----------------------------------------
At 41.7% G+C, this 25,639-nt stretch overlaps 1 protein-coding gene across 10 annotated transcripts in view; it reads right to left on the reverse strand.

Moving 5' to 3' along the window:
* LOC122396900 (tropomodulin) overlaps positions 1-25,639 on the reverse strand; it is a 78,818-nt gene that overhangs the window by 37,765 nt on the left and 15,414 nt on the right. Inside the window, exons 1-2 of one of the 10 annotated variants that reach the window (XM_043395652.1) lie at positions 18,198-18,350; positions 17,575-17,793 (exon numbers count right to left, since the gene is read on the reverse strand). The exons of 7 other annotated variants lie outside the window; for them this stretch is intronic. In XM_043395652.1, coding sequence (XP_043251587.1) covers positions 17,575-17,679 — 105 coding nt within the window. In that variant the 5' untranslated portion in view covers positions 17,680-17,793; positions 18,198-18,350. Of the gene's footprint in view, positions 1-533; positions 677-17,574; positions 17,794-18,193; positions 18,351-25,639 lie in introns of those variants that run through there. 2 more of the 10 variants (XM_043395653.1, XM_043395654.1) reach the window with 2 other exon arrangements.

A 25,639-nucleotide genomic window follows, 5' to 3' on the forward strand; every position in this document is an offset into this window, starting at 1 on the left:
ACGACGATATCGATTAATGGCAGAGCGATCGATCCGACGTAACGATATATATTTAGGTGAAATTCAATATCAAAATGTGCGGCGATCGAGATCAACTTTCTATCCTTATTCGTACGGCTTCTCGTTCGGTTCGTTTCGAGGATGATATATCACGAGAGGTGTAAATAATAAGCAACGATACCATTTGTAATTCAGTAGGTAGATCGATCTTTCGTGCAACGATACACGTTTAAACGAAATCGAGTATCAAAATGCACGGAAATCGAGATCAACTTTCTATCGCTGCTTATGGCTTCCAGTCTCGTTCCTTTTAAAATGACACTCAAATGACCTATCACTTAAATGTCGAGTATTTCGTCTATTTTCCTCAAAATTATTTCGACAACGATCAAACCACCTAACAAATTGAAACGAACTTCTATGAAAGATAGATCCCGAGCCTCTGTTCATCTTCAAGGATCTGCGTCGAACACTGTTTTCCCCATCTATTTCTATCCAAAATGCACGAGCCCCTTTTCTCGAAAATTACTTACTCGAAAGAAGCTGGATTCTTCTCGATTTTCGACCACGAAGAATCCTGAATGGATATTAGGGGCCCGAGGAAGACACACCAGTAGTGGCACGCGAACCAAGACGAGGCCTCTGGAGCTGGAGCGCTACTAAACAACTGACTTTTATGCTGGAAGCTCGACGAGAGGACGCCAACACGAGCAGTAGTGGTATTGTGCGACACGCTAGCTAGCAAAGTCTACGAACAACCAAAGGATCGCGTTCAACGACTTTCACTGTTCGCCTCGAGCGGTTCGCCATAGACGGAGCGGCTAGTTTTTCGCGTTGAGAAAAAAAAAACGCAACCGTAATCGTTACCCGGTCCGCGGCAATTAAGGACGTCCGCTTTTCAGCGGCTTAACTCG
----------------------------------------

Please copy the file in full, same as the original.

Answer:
At 41.7% G+C, this 25,639-nt stretch overlaps 1 protein-coding gene across 10 annotated transcripts in view; it reads right to left on the reverse strand.

Moving 5' to 3' along the window:
* LOC122396900 (tropomodulin) overlaps positions 1-25,639 on the reverse strand; it is a 78,818-nt gene that overhangs the window by 37,765 nt on the left and 15,414 nt on the right. Inside the window, exons 1-2 of one of the 10 annotated variants that reach the window (XM_043395652.1) lie at positions 18,198-18,350; positions 17,575-17,793 (exon numbers count right to left, since the gene is read on the reverse strand). The exons of 7 other annotated variants lie outside the window; for them this stretch is intronic. In XM_043395652.1, coding sequence (XP_043251587.1) covers positions 17,575-17,679 — 105 coding nt within the window. In that variant the 5' untranslated portion in view covers positions 17,680-17,793; positions 18,198-18,350. Of the gene's footprint in view, positions 1-533; positions 677-17,574; positions 17,794-18,193; positions 18,351-25,639 lie in introns of those variants that run through there. 2 more of the 10 variants (XM_043395653.1, XM_043395654.1) reach the window with 2 other exon arrangements.

A 25,639-nucleotide genomic window follows, 5' to 3' on the forward strand; every position in this document is an offset into this window, starting at 1 on the left:
ACGACGATATCGATTAATGGCAGAGCGATCGATCCGACGTAACGATATATATTTAGGTGAAATTCAATATCAAAATGTGCGGCGATCGAGATCAACTTTCTATCCTTATTCGTACGGCTTCTCGTTCGGTTCGTTTCGAGGATGATATATCACGAGAGGTGTAAATAATAAGCAACGATACCATTTGTAATTCAGTAGGTAGATCGATCTTTCGTGCAACGATACACGTTTAAACGAAATCGAGTATCAAAATGCACGGAAATCGAGATCAACTTTCTATCGCTGCTTATGGCTTCCAGTCTCGTTCCTTTTAAAATGACACTCAAATGACCTATCACTTAAATGTCGAGTATTTCGTCTATTTTCCTCAAAATTATTTCGACAACGATCAAACCACCTAACAAATTGAAACGAACTTCTATGAAAGATAGATCCCGAGCCTCTGTTCATCTTCAAGGATCTGCGTCGAACACTGTTTTCCCCATCTATTTCTATCCAAAATGCACGAGCCCCTTTTCTCGAAAATTACTTACTCGAAAGAAGCTGGATTCTTCTCGATTTTCGACCACGAAGAATCCTGAATGGATATTAGGGGCCCGAGGAAGACACACCAGTAGTGGCACGCGAACCAAGACGAGGCCTCTGGAGCTGGAGCGCTACTAAACAACTGACTTTTATGCTGGAAGCTCGACGAGAGGACGCCAACACGAGCAGTAGTGGTATTGTGCGACACGCTAGCTAGCAAAGTCTACGAACAACCAAAGGATCGCGTTCAACGACTTTCACTGTTCGCCTCGAGCGGTTCGCCATAGACGGAGCGGCTAGTTTTTCGCGTTGAGAAAAAAAAAACGCAACCGTAATCGTTACCCGGTCCGCGGCAATTAAGGACGTCCGCTTTTCAGCGGCTTAACTCG